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Old 02-17-2013, 06:49 PM   #1
Fat Abe
Man Who Stares at Books
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Join Date: Mar 2010
Location: 50th State, USA. Also, PA, NY, CA, and elsewhere.
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Series from the Perspective of Readers and Authors

We have had a poll on Series, and the preferred methods of reading them. Any which way, in my opinion. But, I would like to ask the questions, why should we read series, and what is their place in literature? My brother-in-law, a full professor of literature, would deride the concept. A series, by definition, relies on recurring characters or themes. In terms of literary invention, this can be limiting, since the character's universe is proscribed and his actions are predictable. The professor claims this is a crutch. Ah, but Balzac used recurring characters and so did Sir Arthur Conan Doyle. Recurring characters can become a lazy man's way of cranking out novels.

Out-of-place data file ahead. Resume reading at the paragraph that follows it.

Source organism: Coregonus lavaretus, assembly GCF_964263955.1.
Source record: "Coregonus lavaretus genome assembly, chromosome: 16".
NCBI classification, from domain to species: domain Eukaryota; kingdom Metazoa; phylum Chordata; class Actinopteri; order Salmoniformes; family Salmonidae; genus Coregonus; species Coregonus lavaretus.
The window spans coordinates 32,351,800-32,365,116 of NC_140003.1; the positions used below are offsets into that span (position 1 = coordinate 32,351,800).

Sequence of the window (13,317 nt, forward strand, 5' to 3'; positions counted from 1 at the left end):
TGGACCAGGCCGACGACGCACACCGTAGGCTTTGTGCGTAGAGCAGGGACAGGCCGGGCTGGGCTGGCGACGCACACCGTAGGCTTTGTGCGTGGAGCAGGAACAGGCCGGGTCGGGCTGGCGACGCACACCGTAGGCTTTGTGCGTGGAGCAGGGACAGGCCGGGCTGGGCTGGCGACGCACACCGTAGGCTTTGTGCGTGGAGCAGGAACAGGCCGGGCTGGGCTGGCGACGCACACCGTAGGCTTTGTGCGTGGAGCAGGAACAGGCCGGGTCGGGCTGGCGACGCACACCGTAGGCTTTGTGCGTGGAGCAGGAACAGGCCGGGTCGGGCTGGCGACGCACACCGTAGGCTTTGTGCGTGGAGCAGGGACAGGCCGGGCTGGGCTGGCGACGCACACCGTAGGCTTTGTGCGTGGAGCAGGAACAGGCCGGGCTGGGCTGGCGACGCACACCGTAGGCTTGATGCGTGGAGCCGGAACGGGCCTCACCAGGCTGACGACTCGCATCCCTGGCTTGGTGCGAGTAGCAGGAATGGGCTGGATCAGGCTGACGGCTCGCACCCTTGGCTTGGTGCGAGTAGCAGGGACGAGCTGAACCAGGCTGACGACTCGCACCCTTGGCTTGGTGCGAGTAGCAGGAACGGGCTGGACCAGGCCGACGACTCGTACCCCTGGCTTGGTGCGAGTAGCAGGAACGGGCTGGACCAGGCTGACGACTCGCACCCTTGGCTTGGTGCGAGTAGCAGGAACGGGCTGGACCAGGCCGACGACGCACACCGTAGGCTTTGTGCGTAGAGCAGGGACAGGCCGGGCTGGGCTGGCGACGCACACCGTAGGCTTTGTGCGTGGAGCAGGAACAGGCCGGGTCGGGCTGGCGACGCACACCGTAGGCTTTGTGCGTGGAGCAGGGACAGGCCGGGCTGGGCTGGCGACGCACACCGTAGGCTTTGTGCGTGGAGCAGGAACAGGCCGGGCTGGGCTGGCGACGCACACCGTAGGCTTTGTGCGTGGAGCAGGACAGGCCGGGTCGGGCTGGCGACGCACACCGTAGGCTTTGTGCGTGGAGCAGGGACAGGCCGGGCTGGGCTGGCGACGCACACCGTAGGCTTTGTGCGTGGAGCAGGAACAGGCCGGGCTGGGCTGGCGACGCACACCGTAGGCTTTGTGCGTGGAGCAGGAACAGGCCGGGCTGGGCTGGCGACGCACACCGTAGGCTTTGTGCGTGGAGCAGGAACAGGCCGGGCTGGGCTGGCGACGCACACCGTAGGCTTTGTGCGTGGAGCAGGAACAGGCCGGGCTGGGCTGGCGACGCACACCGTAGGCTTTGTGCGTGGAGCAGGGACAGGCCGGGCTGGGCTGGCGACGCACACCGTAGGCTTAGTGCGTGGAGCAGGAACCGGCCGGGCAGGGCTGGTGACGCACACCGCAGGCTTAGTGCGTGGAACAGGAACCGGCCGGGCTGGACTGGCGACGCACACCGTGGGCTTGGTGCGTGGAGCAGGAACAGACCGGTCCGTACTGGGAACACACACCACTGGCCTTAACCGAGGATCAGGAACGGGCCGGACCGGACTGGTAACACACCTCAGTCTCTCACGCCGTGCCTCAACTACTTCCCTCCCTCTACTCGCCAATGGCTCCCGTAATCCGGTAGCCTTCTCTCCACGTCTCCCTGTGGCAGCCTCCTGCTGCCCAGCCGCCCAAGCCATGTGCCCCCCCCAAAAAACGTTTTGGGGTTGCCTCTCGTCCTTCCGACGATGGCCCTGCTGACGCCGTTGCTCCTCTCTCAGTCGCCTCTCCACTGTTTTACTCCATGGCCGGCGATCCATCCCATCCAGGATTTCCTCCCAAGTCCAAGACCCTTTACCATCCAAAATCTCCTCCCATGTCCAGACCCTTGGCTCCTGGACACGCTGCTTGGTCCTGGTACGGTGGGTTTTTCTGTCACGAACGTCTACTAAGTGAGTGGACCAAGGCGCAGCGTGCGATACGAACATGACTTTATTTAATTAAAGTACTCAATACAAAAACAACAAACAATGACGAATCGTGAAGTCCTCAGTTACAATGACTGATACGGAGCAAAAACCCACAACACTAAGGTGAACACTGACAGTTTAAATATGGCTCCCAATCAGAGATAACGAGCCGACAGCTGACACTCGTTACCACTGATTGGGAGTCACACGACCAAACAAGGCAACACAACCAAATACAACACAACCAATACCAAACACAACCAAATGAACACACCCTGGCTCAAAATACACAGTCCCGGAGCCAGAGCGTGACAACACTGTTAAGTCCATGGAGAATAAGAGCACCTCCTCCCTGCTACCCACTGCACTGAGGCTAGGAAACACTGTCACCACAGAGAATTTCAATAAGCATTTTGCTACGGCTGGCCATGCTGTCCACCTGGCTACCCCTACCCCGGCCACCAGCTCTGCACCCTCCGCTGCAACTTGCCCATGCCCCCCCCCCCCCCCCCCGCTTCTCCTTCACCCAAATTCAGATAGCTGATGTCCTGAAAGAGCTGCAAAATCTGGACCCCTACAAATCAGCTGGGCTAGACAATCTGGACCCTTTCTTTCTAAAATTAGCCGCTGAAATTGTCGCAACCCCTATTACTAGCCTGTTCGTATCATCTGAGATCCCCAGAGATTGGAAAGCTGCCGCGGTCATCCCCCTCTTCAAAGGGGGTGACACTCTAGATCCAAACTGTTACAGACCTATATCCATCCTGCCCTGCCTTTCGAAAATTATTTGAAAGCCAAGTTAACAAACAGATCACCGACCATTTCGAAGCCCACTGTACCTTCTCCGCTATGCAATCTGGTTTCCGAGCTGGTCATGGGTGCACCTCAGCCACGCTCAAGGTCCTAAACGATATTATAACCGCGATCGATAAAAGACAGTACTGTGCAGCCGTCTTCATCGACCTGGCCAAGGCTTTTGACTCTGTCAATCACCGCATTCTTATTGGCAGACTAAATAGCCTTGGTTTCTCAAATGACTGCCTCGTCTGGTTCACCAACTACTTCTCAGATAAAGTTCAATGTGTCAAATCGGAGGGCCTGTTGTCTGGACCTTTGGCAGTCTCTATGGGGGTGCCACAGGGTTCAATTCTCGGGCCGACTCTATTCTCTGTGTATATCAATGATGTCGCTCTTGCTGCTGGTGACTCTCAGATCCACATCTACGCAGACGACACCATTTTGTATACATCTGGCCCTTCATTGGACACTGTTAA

However, from my vantage point as a reader, I love interesting characters who reappear in books. Sherlock Holmes is a deep and fascinating character, as is Harry Bosch. A reader is reassured when a known character (e.g., Jack Aubrey) confronts a new situation. In Tami Hoag's Ashes to Ashes, an FBI special agent, John Quinn, is introduced. As close to a flesh and blood human being as you will ever find in real life. A great person, and a man with wounds, emotional and physical. He reappears in another novel, but Hoag did not develop him further. Are we being selfish as readers in desiring that our favorite characters live on to fight another day? What if life imitated art, and a novel like Misery became reality? Is there a part of me that is comparable to Annie Wilkes (the Stephen King heroine)? Anyway, the economic truth about publishing is that many writers must create series to survive. Sending their children to college or buying that expensive home in Malibu demands this concession. Even if the characters do not repeat, the genres do. We readers have become creatures of habit, favoring the familiar, even if the writer claims to have entered new territory. The publisher's advance is a pair of golden handcuffs, and who are we to argue with this proposition?
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